If the NBA says a thong is fine dress for an entertainer, go for it with my blessings. If a publicity hound chooses to drop his or her drawers at a sporting event not really a fan of that.

    She didn't "drop her drawers." She was wearing a revealing dress, one that is legal. You've seen just as much of other pop stars. We don't have a right to control what others wear just because we're buying a ticket to an NBA game.

    Do you think that if you as a spectator at a game wore the same outfit, revealed yourself and acted in the same way you wouldn't at the very least be told to quit or possibly, more likely get kicked out and/or get a disorderly conduct violation?

    It was a cheap publicity stunt that people paying good money to attend the game shouldn't be subjected to IMO. If the team authorized it another story.

    My thoughts don't change regardless of her appearance.

    The "team" (in the sense of the business) let her in dressed that way and apparently chose to play one of her songs knowing she was sitting court-side, and then apparently chose to display her thong-exposed rear while she was dancing to her song on the jumbotron, so, yeah, I don't think there's any "if" to whether the team authorized it.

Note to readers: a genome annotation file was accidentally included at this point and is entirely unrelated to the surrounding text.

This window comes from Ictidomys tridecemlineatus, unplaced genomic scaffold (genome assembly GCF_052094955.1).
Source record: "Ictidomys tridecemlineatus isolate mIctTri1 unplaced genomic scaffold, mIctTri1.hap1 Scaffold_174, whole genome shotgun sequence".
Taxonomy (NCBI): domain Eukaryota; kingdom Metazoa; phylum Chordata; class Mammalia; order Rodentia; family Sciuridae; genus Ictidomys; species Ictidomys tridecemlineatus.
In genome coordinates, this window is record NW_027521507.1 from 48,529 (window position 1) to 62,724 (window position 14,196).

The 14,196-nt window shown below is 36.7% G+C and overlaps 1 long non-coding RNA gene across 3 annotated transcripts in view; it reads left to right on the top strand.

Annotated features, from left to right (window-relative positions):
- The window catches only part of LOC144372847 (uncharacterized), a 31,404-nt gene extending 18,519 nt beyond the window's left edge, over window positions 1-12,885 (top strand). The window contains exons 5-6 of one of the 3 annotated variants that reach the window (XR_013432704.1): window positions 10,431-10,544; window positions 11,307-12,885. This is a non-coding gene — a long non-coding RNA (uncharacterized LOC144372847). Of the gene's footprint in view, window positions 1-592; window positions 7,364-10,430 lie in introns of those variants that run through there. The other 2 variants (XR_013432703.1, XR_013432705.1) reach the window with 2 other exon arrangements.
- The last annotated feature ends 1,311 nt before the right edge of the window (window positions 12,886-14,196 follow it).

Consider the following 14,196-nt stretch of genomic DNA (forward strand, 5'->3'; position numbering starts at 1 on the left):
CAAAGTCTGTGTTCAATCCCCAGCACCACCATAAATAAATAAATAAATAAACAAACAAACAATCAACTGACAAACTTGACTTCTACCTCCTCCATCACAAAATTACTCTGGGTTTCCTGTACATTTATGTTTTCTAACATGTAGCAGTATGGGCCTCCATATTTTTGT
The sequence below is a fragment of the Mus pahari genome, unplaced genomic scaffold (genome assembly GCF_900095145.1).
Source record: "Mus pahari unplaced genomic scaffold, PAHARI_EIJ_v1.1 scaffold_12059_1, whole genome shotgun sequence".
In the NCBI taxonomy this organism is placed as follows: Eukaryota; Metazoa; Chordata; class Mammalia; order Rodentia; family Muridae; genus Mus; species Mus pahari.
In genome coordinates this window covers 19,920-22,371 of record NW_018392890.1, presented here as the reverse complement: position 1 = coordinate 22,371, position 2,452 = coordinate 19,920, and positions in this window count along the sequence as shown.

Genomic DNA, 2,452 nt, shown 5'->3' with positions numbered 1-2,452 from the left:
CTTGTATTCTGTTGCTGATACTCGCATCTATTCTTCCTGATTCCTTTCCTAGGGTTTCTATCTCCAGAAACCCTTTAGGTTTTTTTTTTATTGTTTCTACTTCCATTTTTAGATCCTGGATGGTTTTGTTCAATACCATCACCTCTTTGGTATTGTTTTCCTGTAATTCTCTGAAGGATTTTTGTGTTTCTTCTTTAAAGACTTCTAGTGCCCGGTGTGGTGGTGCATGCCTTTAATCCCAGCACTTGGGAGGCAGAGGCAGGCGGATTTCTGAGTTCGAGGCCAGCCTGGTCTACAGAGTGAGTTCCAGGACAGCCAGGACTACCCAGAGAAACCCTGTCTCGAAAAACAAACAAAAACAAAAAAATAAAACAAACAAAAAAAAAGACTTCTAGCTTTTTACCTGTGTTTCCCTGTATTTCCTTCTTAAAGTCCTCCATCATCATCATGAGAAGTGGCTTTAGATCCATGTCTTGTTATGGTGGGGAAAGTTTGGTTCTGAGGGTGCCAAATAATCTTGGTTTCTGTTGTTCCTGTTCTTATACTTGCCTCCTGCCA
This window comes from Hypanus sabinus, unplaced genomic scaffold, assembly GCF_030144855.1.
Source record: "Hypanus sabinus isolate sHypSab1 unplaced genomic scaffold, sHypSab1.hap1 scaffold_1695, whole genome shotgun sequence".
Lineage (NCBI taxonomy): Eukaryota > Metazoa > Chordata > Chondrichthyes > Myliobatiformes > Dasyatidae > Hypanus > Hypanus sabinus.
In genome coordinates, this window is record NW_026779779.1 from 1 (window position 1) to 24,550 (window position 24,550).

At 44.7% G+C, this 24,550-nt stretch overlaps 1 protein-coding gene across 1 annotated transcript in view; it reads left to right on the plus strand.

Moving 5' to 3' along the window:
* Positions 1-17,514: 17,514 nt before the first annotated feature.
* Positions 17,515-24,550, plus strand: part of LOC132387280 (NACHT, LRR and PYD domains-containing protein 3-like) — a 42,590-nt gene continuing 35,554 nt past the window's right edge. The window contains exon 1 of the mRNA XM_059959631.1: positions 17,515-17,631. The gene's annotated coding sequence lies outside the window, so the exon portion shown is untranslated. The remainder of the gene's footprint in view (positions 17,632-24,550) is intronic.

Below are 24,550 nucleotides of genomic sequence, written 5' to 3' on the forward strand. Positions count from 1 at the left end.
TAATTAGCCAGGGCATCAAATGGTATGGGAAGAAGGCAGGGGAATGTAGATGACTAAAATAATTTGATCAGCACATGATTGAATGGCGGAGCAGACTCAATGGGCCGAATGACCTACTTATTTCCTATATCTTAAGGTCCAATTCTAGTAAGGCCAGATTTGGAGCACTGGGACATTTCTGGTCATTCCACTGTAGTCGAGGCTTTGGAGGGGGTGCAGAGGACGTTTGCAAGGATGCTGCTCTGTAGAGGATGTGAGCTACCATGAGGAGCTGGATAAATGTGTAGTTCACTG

You have obviously researched this more than I have (afraid what ads, suggestions, etc I would get if I Googled Lizzo twerking). It sounds like a publicity set up. Let them go for it. Fans that don't like that type of thing at a game can vote with their wallets and stay home.

    That said, my earlier comment still stands - "she is most likely somewhere around 14:30 on her 15:00 minutes if she feels she needs to do that to get attention".

    My only research was reading this thread. I didn't google or click on the links for the same reason you mention. Thus all the "apparently"s in my post -- I'm taking the (unchallenged) accounts of what happened at face value.
  • nooshi713nooshi713 Posts: 3,926Member Member Posts: 3,926Member Member
    shunggie wrote: »
    nooshi713 wrote: »
    I see nothing wrong with what she said. She wasn’t being insulting. We are entitled to our opinions

    @nooshi713 I like how someone disagreed when your last line is we are entitled to our opinion. I'm assuming they don't disagree with that part :)

  • neugebauer52neugebauer52 Posts: 1,096Member Member Posts: 1,096Member Member
    ...and J.M's. opinion is important because?.....
  • bobsburgersfanbobsburgersfan Posts: 2,449Member Member Posts: 2,449Member Member
    jm_1234 wrote: »
    The real issue is attaching our body to our self worth in general, even if it is positive. Our value should not change no matter how we feel about our body. There are days I feel like a monster and days I feel good looking - but my value never waivers.
    >light bulb< Thank you for saying this.